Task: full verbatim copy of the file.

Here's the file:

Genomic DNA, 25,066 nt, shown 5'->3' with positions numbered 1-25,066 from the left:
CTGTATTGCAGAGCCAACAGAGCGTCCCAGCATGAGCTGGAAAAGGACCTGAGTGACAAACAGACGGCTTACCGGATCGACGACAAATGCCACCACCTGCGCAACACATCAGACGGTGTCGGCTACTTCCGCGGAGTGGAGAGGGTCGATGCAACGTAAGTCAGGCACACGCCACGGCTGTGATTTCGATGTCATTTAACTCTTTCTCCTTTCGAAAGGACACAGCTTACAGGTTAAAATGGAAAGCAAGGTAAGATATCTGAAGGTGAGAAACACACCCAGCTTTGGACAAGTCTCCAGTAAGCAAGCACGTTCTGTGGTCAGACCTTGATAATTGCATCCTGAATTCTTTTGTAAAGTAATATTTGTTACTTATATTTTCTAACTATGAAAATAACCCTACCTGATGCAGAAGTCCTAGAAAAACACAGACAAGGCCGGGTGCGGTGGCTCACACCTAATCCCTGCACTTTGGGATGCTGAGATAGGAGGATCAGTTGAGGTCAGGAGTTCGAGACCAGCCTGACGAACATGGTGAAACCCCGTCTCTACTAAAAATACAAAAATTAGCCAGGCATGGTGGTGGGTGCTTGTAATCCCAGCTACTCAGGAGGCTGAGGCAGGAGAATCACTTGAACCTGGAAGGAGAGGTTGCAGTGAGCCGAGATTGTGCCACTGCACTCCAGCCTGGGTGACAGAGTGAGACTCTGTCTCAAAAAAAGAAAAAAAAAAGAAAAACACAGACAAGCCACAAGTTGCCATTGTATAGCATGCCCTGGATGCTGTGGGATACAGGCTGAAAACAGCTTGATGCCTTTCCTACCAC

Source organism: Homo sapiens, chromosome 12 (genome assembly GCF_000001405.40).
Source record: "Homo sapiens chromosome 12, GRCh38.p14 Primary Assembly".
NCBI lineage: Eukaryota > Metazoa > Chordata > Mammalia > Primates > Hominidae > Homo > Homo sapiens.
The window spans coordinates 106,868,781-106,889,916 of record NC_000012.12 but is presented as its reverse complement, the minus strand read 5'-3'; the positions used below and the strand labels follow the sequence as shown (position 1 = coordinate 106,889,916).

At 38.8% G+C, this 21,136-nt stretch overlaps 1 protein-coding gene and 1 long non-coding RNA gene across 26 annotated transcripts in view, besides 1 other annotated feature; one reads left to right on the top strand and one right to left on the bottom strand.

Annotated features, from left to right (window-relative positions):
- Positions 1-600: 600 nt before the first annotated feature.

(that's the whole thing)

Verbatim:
Genomic DNA, 25,066 nt, shown 5'->3' with positions numbered 1-25,066 from the left:
CTGTATTGCAGAGCCAACAGAGCGTCCCAGCATGAGCTGGAAAAGGACCTGAGTGACAAACAGACGGCTTACCGGATCGACGACAAATGCCACCACCTGCGCAACACATCAGACGGTGTCGGCTACTTCCGCGGAGTGGAGAGGGTCGATGCAACGTAAGTCAGGCACACGCCACGGCTGTGATTTCGATGTCATTTAACTCTTTCTCCTTTCGAAAGGACACAGCTTACAGGTTAAAATGGAAAGCAAGGTAAGATATCTGAAGGTGAGAAACACACCCAGCTTTGGACAAGTCTCCAGTAAGCAAGCACGTTCTGTGGTCAGACCTTGATAATTGCATCCTGAATTCTTTTGTAAAGTAATATTTGTTACTTATATTTTCTAACTATGAAAATAACCCTACCTGATGCAGAAGTCCTAGAAAAACACAGACAAGGCCGGGTGCGGTGGCTCACACCTAATCCCTGCACTTTGGGATGCTGAGATAGGAGGATCAGTTGAGGTCAGGAGTTCGAGACCAGCCTGACGAACATGGTGAAACCCCGTCTCTACTAAAAATACAAAAATTAGCCAGGCATGGTGGTGGGTGCTTGTAATCCCAGCTACTCAGGAGGCTGAGGCAGGAGAATCACTTGAACCTGGAAGGAGAGGTTGCAGTGAGCCGAGATTGTGCCACTGCACTCCAGCCTGGGTGACAGAGTGAGACTCTGTCTCAAAAAAAGAAAAAAAAAAGAAAAACACAGACAAGCCACAAGTTGCCATTGTATAGCATGCCCTGGATGCTGTGGGATACAGGCTGAAAACAGCTTGATGCCTTTCCTACCAC

Source organism: Homo sapiens, chromosome 12 (genome assembly GCF_000001405.40).
Source record: "Homo sapiens chromosome 12, GRCh38.p14 Primary Assembly".
NCBI lineage: Eukaryota > Metazoa > Chordata > Mammalia > Primates > Hominidae > Homo > Homo sapiens.
The window spans coordinates 106,868,781-106,889,916 of record NC_000012.12 but is presented as its reverse complement, the minus strand read 5'-3'; the positions used below and the strand labels follow the sequence as shown (position 1 = coordinate 106,889,916).

At 38.8% G+C, this 21,136-nt stretch overlaps 1 protein-coding gene and 1 long non-coding RNA gene across 26 annotated transcripts in view, besides 1 other annotated feature; one reads left to right on the top strand and one right to left on the bottom strand.

Annotated features, from left to right (window-relative positions):
- Positions 1-600: 600 nt before the first annotated feature.